Sports performance and Resistance Training
Increases in strength with resistance programs have shown improvement in some performance measures, such as vertical jump, countermovement jumps, and sprint time, as well as improved maximal oxygen uptake with combined resistance and aerobic training programs. Resistance training combined with aerobic training does not appear to impair strength gains in youth and may be more beneficial than single-mode training. Translation of those improvements to overall athletic performance on the field or court may be more difficult because so many variables are involved with actual performance, making it challenging to separate the contribution from resistance training alone. However, positive results in the area of performance measures, along with other aspects of sport, such as injury rehabilitation and injury reduction, make resistance training a valuable piece of the training landscape and foundational to long-term athletic development.


Resistance Training – Risks
The reality is that injury rates with resistance training in youth settings who adhere to quality supervision and proper technique are lower than those occurring in other sports or general free time play at school. On the basis of years of research in this area, there is less concern for injury from supervised, well-designed, and technique-driven resistance training whereas there is more concern for injuries that occur because of poor supervision, an inappropriate progression of training loads, or low strength reserves in youth who are not prepared for the demands of sports practice and competition.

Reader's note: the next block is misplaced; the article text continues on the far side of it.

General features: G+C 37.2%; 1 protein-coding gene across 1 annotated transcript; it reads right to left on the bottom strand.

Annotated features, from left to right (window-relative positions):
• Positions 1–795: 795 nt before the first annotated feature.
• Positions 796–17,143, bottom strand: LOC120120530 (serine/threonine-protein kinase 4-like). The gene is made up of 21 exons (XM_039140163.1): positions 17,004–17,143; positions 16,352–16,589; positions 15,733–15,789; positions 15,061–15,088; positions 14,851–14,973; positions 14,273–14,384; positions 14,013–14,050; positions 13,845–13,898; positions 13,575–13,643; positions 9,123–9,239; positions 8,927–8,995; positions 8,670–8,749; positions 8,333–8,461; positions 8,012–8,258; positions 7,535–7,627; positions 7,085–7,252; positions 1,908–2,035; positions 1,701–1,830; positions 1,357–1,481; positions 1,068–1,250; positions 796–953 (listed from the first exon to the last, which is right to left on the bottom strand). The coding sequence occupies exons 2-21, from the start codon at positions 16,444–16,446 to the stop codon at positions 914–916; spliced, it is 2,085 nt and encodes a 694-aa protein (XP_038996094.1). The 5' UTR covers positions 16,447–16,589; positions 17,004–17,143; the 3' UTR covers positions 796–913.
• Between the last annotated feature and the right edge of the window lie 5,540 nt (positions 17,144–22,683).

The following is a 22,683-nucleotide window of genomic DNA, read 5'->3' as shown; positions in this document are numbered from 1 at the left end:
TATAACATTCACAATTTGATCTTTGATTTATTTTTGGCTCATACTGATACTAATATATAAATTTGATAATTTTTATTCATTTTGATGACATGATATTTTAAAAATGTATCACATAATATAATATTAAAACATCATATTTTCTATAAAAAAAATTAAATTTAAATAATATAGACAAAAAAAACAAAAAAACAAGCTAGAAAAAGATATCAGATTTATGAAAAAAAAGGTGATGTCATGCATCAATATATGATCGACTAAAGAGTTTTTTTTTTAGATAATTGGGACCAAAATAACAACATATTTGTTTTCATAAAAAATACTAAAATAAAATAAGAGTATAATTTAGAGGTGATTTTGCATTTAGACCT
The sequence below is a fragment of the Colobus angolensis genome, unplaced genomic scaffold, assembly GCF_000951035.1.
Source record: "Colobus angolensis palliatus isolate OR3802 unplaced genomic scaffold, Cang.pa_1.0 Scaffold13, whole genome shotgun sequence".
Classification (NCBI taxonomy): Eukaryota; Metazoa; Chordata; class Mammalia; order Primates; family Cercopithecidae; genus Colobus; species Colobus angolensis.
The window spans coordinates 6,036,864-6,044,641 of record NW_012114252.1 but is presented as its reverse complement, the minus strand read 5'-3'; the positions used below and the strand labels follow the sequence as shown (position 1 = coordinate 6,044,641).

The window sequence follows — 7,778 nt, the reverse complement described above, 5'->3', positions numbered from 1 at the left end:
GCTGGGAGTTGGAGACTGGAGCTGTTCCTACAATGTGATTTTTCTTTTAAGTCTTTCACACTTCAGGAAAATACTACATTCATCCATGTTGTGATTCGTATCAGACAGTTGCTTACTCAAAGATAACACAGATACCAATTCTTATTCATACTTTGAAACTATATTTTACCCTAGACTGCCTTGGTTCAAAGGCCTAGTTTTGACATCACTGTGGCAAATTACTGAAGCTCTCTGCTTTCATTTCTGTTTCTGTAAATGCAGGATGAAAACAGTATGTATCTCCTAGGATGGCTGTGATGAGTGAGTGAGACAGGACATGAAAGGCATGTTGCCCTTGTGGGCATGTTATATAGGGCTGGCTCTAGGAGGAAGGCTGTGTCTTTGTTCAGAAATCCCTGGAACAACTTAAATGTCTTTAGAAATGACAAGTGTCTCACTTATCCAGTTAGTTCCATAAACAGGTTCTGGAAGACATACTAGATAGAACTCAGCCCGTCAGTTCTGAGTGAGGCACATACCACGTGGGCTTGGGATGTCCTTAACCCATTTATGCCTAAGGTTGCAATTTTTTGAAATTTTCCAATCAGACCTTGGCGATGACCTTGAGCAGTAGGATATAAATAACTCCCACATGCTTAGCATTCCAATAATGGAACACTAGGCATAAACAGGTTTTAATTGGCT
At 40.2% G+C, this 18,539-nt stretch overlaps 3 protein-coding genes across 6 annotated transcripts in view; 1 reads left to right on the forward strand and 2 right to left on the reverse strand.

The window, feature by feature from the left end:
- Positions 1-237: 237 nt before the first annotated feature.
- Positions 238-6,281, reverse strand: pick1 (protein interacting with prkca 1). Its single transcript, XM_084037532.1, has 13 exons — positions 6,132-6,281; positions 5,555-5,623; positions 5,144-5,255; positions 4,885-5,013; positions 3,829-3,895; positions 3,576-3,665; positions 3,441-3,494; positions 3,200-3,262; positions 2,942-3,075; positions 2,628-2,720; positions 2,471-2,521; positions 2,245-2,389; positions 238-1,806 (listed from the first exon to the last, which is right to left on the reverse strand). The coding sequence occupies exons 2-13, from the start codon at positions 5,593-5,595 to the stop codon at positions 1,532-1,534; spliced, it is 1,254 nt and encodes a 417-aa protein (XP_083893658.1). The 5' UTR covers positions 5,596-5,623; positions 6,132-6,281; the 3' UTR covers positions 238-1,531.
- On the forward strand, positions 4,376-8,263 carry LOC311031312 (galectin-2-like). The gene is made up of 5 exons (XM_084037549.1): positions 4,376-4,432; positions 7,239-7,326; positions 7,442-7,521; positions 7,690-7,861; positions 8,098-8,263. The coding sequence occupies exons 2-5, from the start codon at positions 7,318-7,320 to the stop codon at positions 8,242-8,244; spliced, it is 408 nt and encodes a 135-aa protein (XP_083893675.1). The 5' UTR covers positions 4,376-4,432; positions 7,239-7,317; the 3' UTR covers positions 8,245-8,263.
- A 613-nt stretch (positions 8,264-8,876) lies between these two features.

Overtraining Risks
Resistance training has more of a place in injury reduction than in the cause of injury. However, prolonged training with heavy loads and resistance training without adequate rest and recovery between sessions have been correlated with increased injuries and illness, thus requiring similar attention as with other sources of overtraining and sensible incorporation into the yearly training schedule. It is important to account for time spent in resistance training as part of total training time to reduce the risk of overuse injuries. Resistance training can be incorporated into a year-round plan that varies in volume and intensity depending on the sport season (eg, pre season, in season, or off season).